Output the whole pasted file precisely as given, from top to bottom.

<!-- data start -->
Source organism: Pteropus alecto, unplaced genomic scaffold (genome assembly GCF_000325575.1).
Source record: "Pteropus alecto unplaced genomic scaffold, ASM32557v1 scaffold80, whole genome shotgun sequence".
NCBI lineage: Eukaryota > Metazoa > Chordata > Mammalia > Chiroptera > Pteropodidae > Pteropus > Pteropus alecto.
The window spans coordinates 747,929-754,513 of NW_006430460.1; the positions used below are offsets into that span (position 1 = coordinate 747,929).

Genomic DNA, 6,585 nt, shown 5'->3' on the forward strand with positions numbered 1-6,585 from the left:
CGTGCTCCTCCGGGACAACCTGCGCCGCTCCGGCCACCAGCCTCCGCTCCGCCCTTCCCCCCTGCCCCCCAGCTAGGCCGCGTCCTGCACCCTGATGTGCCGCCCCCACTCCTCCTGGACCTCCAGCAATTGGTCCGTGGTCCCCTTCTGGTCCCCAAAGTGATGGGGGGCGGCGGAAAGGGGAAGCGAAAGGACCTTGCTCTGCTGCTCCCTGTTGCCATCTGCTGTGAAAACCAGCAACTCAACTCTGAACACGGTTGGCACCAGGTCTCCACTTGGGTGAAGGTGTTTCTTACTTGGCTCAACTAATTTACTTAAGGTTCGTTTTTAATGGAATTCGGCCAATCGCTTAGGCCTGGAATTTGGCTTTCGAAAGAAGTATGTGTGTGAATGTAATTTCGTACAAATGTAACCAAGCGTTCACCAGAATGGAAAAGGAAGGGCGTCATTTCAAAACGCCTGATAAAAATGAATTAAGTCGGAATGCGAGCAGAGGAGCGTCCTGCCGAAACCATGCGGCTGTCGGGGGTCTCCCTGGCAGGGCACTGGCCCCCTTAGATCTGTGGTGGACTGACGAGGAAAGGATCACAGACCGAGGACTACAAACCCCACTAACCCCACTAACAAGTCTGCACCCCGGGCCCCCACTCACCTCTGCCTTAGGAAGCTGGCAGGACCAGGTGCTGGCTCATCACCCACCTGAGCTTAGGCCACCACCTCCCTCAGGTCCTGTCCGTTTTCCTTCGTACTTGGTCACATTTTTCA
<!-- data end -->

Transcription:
Source organism: Pteropus alecto, unplaced genomic scaffold (genome assembly GCF_000325575.1).
Source record: "Pteropus alecto unplaced genomic scaffold, ASM32557v1 scaffold80, whole genome shotgun sequence".
NCBI lineage: Eukaryota > Metazoa > Chordata > Mammalia > Chiroptera > Pteropodidae > Pteropus > Pteropus alecto.
The window spans coordinates 747,929-754,513 of NW_006430460.1; the positions used below are offsets into that span (position 1 = coordinate 747,929).

Genomic DNA, 6,585 nt, shown 5'->3' on the forward strand with positions numbered 1-6,585 from the left:
CGTGCTCCTCCGGGACAACCTGCGCCGCTCCGGCCACCAGCCTCCGCTCCGCCCTTCCCCCCTGCCCCCCAGCTAGGCCGCGTCCTGCACCCTGATGTGCCGCCCCCACTCCTCCTGGACCTCCAGCAATTGGTCCGTGGTCCCCTTCTGGTCCCCAAAGTGATGGGGGGCGGCGGAAAGGGGAAGCGAAAGGACCTTGCTCTGCTGCTCCCTGTTGCCATCTGCTGTGAAAACCAGCAACTCAACTCTGAACACGGTTGGCACCAGGTCTCCACTTGGGTGAAGGTGTTTCTTACTTGGCTCAACTAATTTACTTAAGGTTCGTTTTTAATGGAATTCGGCCAATCGCTTAGGCCTGGAATTTGGCTTTCGAAAGAAGTATGTGTGTGAATGTAATTTCGTACAAATGTAACCAAGCGTTCACCAGAATGGAAAAGGAAGGGCGTCATTTCAAAACGCCTGATAAAAATGAATTAAGTCGGAATGCGAGCAGAGGAGCGTCCTGCCGAAACCATGCGGCTGTCGGGGGTCTCCCTGGCAGGGCACTGGCCCCCTTAGATCTGTGGTGGACTGACGAGGAAAGGATCACAGACCGAGGACTACAAACCCCACTAACCCCACTAACAAGTCTGCACCCCGGGCCCCCACTCACCTCTGCCTTAGGAAGCTGGCAGGACCAGGTGCTGGCTCATCACCCACCTGAGCTTAGGCCACCACCTCCCTCAGGTCCTGTCCGTTTTCCTTCGTACTTGGTCACATTTTTCA